Angling for what isn’t there  is well satirized in Antigonish by Hughes Mearns. The one defense for my general lack of respect for “interpretation” and symbolism is that I’ve learned how treacherous these can be when communications must be accurate and clear. Befuddling it with needless symbols, allegories, or selling points is likely to lead down a rabbit hole.

La-La Land is no place for  the serious-minded. I remind myself, from time to time, that even the symbols in math, physics, and other disciplines that are used to explain the reality of the world are not the actual reality they stand for. A periodic loosening of the grip of symbols on the mind is, I believe, essential exercise for keeping a focus on the world we actually live in.

Although we are born into a world that is complex, it accommodates all kinds. Most people call a spade a spade unconsciously, “not knowing better,” and go through life capably and naturally. The philosophically minded begin by calling a spade a club but soon realize that calling it a spade is saner and more useful, enjoying perhaps the “enlightenment” of such exercise. But professionals who need to impress or be published or “teach” or get paid for their opinions or fulfill their obligations of contract choose to call a spade a club and tangle themselves and others in their webs.

How often do we actually use our own eyes and ears and individual powers of observation? How many think for themselves? True, a great many are either “up to here” in work, too disinclined to think, or boxed in some ideology to think freely for themselves. Yet, without the immensely useful faculty of having a mind as well as a heart, people too easily become agents and playthings of unprincipled leaders.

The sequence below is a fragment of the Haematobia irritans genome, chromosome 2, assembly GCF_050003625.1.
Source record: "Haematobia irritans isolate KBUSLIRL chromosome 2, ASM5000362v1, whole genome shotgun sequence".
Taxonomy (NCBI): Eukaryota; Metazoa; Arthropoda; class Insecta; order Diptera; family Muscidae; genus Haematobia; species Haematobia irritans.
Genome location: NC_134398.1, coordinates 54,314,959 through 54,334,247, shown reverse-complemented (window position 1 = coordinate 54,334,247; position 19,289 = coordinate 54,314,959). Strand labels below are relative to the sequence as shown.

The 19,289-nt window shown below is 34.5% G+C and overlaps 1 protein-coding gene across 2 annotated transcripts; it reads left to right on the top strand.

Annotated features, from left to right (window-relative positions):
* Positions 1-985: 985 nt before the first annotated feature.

“I don’t like to think,” a young man once told me ( his exact words). This stunning confession from an otherwise fine young person was to me direct evidence that his mind was deformed by a defective system of education that dates back to John Dewey. It marked him as an asset of amoral strategists who care more about an agenda than the welfare of their fellow human beings. It is beyond sick that the young in America who, like this individual, “don’t like to think” must depend on “authorities” and “experts” who despise the collective wisdom of people smarter than they, garnered over many centuries, regarding the most important things in life.

The drift from reality in so many young minds today – thanks to the progressive dismantling of intelligence in the public schools – must halt if living in a civilized society still means anything at all.

It is tragically ironic that in America, cradle of freedom, we are losing the most precious freedom of all, that of the mind – specifically, the freedom of the mind to amble through concrete reality and engage in purely original thought. In times not long ago we got hints of that reality from artists and writers and professionals in every field who explored the world beyond labels and symbols and gave us direct and helpful insight into the amazing world we inhabit. But today even artists can’t raise themselves above the fences of labels and symbols that enclose their minds.

Paraphrasing some advice from a Trappist monk, Thomas Merton (1915-1968): The first step toward acquiring true knowledge is to clean out the enormous mass of mental and emotional rubbish that clutters our minds.